Lena Frischlich and Edda Humprecht from the University of Zurich worked together on a paper for the Israel Public Policy Institute (IPPI) which has now been published. The paper focuses on trust, disinformation and resilience before the so-called “infodemic” and during the last year.
More specifically, it introduces the idea of a “spiral of distrust”: Trust declines on multiple levels (democratic institutions, media, outgroups, individual conspiracy mentality) increase the vulnerability to mis- and disinformation and consuming mis-& disinformation can fuel distrust – a vicious circle. Predictors of declining trust as well as an overview about the state of trust before the global Covid-19 pandemic are provided and it is shown how the pandemic has affected the different components of the “spiral of distrust”. Finally, potential measures to foster democratic resilience are derived.
The Israel Public Policy Institute is an independent non-profit think and do tank based in Tel Aviv with representations in Berlin and New York. The paper series is published as part of the broader project “Fostering Democratic Resilience in the Digital Age”, conceptualized and executed by the IPPI in collaboration with the Heinrich Böll Foundation Tel Aviv.
What is ethics? And how does it come into play in the field of data analytics?
Lena Clever gave a speech on “Insights into Ethical Questions in Data Analytics” at the online coding bootcamp “#codeathome“. She addressed ethical challenges in organisations and in research and explained basic questions regarding the connection between ethics, data and algorithms.
The bootcamp is organised by the Münster-based non-profit organisation “TechLabs“. It aims to offer free courses to participants from all over the world who are interested in learning programming skills within two months. Events and speeches accompanying the bootcamp help the participants to relise their projects and provide diverse insights into the tech universe.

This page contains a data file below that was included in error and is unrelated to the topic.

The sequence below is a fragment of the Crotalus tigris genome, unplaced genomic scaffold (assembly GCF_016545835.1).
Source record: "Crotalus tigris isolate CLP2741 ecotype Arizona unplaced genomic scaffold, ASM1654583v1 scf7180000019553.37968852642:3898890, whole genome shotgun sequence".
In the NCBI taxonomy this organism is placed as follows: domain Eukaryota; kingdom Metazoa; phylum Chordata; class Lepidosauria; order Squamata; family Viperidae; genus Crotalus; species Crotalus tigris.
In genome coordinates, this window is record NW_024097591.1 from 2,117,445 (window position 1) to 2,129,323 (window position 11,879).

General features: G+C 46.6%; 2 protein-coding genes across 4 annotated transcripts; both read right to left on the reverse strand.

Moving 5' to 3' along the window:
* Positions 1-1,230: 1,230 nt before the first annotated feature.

By bringing the communication science perspective to the analysis of the psychological impact of the COVID-19 pandemic on society, Lena Frischlich and Tim Schatto-Eckrodt are part of a book chapter in the second edition of “COVID-19 – A virus takes hold of our psyche” (“COVID-19 – Ein Virus nimmt Einfluss auf unsere Psyche”, edited by Dr. Charles Benoy).
Specifically, the chapter is about media use as well as media effects during the global pandemic and was written in collaboration with André Melzer, Elisabeth Holl and Miriam-Linnea Hale from the Department of Behavioural and Cognitive Sciences at the University of Luxembourg.
The book will be published by Kohlhammer publishing this March.
Tim Schatto-Eckrodt was invited to hold a keynote speech at the “2nd International Week of Semiotics” at the University of Potsdam on the 10th of February. In his speech, he addressed lies, fakes and conspiracy theories distributed online and showed empirical evidence for their effects during the COVID-19 pandemic. Thereby, he explained the persuasive power of such misinformation.
The “Week of Semiotics” is organised by the University of Potsdam and aims to offer the master students enrolled in the Master’s programme “Applied cultural science and cultural semiotics” various insights into the use of semiotic analyses as well as fruitful contacts with experts. The concrete topics change every day, on the 10th the presentors were invited to talk about “All Fake? Media, populism and protests”.